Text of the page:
North Central Region
North Central Region
Stewart J.A.E.,University of California at Santa Cruz |
Perrine J.D.,California Polytechnic State University, San Luis Obispo |
Nichols L.B.,Santa Monica College |
Thorne J.H.,University of California at Davis |
And 3 more authors.
Journal of Biogeography | Year: 2015
Aim: The American pika (Ochotona princeps) appears to have experienced climate-mediated upslope range contraction in the Great Basin of North America, but this result has not yet been extended to other portions of the pika's range. Our goals were: first, to determine the environmental parameters that most influence current pika distribution within California; second, to infer whether these constraints explain extirpations that have occurred in California; third, to predict future extirpations; and fourth, to advance methods for assessing the degree to which pikas and other climate-sensitive mammals are threatened by climate change. Location: Historical pika record locations in California, USA, spanning four degrees of latitude and longitude, from Mount Shasta to the southern Sierra Nevada. Methods: We identified 67 precise historical pika record locations and surveyed them exhaustively, over multiple years, to determine whether pika populations persist at those sites. We used an information theoretic approach and logistic regression to model current pika occupancy as a function of 16 environmental variables, tested our best-performing model as a predictor of historical occupancy, and then used our model to predict future pika occupancy given anticipated climate change. Results: Pikas no longer occurred at 10 of 67 (15%) historical sites in California. The best predictors of occupancy were average summer temperature and talus habitat area within a 1-km radius. A logistic model fitted to this relationship correctly predicted current occupancy at 94% of sites and correctly hindcasted past occupancy at 93% of sites, suggesting that the model has strong temporal transferability. Depending on the future climate scenario, our model projects that by 2070 pikas will be extirpated from 39% to 88% of these historical sites in California. Main conclusions: Our simple species distribution model for pikas performs remarkably well for both current and historical periods. Pika distribution appears to be governed primarily by behavioural restrictions mediated by summer temperature and by the configuration of talus habitat available to pikas locally. Pikas, and other montane species in the western USA, may be subjected to above-average exposure to climate change because summer temperature is projected to rise more than annual temperature. © 2015 John Wiley & Sons Ltd.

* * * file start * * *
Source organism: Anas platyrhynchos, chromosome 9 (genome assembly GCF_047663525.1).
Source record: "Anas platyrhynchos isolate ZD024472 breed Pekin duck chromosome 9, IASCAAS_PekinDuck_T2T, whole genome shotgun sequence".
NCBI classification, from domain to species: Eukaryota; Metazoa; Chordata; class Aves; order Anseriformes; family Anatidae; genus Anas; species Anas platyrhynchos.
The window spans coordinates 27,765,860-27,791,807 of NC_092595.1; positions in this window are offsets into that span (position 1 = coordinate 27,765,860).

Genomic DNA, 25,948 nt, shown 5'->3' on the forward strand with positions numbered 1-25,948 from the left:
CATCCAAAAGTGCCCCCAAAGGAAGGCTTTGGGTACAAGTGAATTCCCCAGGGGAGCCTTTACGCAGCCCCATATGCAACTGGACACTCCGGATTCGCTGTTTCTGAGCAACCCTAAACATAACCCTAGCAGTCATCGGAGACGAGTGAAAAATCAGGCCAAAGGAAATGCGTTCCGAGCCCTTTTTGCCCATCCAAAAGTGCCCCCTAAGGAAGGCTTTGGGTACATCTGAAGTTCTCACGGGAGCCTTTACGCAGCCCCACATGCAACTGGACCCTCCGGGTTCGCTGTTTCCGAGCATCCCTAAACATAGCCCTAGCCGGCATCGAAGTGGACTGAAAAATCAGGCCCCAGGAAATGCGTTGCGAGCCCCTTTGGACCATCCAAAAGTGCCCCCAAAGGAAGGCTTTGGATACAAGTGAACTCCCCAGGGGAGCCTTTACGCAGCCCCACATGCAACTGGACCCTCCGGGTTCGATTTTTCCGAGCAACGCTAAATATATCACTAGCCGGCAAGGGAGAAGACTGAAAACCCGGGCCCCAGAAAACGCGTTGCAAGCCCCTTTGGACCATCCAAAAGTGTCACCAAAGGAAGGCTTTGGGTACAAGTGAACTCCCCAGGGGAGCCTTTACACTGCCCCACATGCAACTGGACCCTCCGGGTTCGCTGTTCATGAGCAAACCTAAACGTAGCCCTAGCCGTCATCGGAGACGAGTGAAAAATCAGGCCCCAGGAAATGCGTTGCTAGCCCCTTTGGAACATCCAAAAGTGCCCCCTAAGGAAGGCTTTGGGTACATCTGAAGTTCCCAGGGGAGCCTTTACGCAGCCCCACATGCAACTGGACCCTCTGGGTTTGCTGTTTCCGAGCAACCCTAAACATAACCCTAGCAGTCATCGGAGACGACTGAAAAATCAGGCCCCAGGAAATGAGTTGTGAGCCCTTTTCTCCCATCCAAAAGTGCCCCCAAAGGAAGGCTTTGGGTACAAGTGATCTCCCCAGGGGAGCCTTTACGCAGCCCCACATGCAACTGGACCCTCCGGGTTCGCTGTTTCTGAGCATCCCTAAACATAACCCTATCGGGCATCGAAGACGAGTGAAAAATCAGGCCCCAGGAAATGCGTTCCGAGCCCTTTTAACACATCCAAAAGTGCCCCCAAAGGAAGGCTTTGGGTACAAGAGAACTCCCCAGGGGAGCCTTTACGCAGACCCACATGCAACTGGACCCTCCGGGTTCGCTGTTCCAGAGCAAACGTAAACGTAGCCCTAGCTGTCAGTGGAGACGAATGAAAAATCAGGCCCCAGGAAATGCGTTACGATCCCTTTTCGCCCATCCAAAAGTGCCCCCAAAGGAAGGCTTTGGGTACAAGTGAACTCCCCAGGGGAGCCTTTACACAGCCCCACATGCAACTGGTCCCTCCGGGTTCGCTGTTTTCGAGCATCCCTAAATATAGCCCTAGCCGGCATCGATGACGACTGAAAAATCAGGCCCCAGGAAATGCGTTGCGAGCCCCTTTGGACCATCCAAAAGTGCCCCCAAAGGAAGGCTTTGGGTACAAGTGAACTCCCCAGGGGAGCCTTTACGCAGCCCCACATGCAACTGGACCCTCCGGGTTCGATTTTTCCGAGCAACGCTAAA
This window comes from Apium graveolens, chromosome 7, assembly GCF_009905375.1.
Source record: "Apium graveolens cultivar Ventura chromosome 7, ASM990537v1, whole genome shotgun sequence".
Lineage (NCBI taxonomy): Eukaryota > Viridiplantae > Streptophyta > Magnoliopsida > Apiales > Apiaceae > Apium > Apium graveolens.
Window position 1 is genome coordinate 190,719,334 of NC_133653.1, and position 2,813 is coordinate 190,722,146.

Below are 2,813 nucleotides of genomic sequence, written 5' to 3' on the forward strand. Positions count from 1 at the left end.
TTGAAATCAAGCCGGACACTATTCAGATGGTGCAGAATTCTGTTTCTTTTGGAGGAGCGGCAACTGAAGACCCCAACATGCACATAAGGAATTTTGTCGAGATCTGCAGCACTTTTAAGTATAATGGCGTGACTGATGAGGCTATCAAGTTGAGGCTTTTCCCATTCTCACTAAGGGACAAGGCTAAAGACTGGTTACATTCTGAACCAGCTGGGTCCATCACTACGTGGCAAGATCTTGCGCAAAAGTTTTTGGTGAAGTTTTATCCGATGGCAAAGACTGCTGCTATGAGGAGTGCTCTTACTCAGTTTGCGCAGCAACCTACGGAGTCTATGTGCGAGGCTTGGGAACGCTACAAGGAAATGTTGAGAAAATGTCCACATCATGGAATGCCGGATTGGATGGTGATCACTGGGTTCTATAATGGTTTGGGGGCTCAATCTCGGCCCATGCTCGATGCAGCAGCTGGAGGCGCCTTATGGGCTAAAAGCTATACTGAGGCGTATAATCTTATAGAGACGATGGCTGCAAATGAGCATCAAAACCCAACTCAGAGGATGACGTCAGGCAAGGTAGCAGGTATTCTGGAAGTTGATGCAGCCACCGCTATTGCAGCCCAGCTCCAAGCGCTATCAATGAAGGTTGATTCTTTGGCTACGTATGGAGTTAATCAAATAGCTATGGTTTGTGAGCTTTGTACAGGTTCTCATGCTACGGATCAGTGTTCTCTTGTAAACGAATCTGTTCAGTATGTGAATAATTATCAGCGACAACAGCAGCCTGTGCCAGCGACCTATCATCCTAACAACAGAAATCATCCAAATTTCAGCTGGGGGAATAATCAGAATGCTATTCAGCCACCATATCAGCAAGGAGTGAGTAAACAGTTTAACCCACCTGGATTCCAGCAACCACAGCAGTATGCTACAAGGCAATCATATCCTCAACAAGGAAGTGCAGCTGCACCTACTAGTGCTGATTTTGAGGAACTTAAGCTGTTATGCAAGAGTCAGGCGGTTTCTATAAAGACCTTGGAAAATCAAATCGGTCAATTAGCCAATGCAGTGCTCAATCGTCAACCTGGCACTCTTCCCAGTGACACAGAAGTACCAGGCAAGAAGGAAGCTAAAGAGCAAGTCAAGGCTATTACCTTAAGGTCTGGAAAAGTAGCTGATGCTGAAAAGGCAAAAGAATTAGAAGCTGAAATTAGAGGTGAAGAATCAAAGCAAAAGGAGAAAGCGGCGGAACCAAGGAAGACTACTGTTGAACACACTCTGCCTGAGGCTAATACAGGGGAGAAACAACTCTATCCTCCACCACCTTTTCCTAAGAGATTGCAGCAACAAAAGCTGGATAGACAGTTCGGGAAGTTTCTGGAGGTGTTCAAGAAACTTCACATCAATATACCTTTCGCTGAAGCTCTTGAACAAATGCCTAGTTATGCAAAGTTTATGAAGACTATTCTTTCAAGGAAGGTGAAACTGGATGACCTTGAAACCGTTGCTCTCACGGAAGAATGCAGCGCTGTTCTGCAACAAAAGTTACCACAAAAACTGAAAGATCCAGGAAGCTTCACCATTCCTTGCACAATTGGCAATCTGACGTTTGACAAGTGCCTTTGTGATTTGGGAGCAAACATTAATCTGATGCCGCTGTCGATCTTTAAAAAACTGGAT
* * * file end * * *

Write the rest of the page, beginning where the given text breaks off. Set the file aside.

Perales K.M.,University of California at Davis |
Rowan J.,North Central Region |
Moyle P.B.,University of California at Davis
North American Journal of Fisheries Management | Year: 2015
Natural reproduction of adfluvial Chinook Salmon Oncorhynchus tshawytscha has been documented in their native and introduced range but not in California, the southern end of their native range. A combination of anecdotal evidence and survey data suggests that successful spawning by Chinook Salmon reared in California reservoirs could be common. The planted juveniles are often from different basins and are genetically distinguishable from local salmon populations below reservoirs. Consequently, the possibility of behavioral and genetic interactions may lead to complications of restoration efforts via trap and haul programs. The full extent of this phenomenon needs to be documented before trap and haul programs are initiated to reintroduce salmon above reservoirs. © 2015, © American Fisheries Society 2015.